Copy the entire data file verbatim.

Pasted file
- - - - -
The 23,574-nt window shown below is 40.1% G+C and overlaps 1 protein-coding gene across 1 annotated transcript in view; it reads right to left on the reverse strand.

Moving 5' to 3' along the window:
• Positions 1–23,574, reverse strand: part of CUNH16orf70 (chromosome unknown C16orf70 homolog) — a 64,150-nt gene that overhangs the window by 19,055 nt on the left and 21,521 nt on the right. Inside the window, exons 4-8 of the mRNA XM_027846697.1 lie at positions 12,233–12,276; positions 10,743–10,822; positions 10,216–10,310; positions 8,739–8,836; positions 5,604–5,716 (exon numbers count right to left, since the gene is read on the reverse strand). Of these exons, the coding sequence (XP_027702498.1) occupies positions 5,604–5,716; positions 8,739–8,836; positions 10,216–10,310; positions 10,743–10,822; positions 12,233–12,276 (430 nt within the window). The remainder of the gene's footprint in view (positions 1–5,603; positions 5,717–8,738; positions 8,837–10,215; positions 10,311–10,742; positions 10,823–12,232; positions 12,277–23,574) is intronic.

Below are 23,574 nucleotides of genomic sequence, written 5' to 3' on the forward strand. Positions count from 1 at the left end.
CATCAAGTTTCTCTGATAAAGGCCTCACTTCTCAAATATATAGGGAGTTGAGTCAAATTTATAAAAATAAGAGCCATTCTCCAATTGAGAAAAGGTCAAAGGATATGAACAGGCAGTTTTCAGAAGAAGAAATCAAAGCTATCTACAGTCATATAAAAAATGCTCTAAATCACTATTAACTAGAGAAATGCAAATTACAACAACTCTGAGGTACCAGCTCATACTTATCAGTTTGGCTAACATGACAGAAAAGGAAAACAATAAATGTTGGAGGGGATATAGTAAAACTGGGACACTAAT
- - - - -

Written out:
The 23,574-nt window shown below is 40.1% G+C and overlaps 1 protein-coding gene across 1 annotated transcript in view; it reads right to left on the reverse strand.

Moving 5' to 3' along the window:
• Positions 1–23,574, reverse strand: part of CUNH16orf70 (chromosome unknown C16orf70 homolog) — a 64,150-nt gene that overhangs the window by 19,055 nt on the left and 21,521 nt on the right. Inside the window, exons 4-8 of the mRNA XM_027846697.1 lie at positions 12,233–12,276; positions 10,743–10,822; positions 10,216–10,310; positions 8,739–8,836; positions 5,604–5,716 (exon numbers count right to left, since the gene is read on the reverse strand). Of these exons, the coding sequence (XP_027702498.1) occupies positions 5,604–5,716; positions 8,739–8,836; positions 10,216–10,310; positions 10,743–10,822; positions 12,233–12,276 (430 nt within the window). The remainder of the gene's footprint in view (positions 1–5,603; positions 5,717–8,738; positions 8,837–10,215; positions 10,311–10,742; positions 10,823–12,232; positions 12,277–23,574) is intronic.

Below are 23,574 nucleotides of genomic sequence, written 5' to 3' on the forward strand. Positions count from 1 at the left end.
CATCAAGTTTCTCTGATAAAGGCCTCACTTCTCAAATATATAGGGAGTTGAGTCAAATTTATAAAAATAAGAGCCATTCTCCAATTGAGAAAAGGTCAAAGGATATGAACAGGCAGTTTTCAGAAGAAGAAATCAAAGCTATCTACAGTCATATAAAAAATGCTCTAAATCACTATTAACTAGAGAAATGCAAATTACAACAACTCTGAGGTACCAGCTCATACTTATCAGTTTGGCTAACATGACAGAAAAGGAAAACAATAAATGTTGGAGGGGATATAGTAAAACTGGGACACTAAT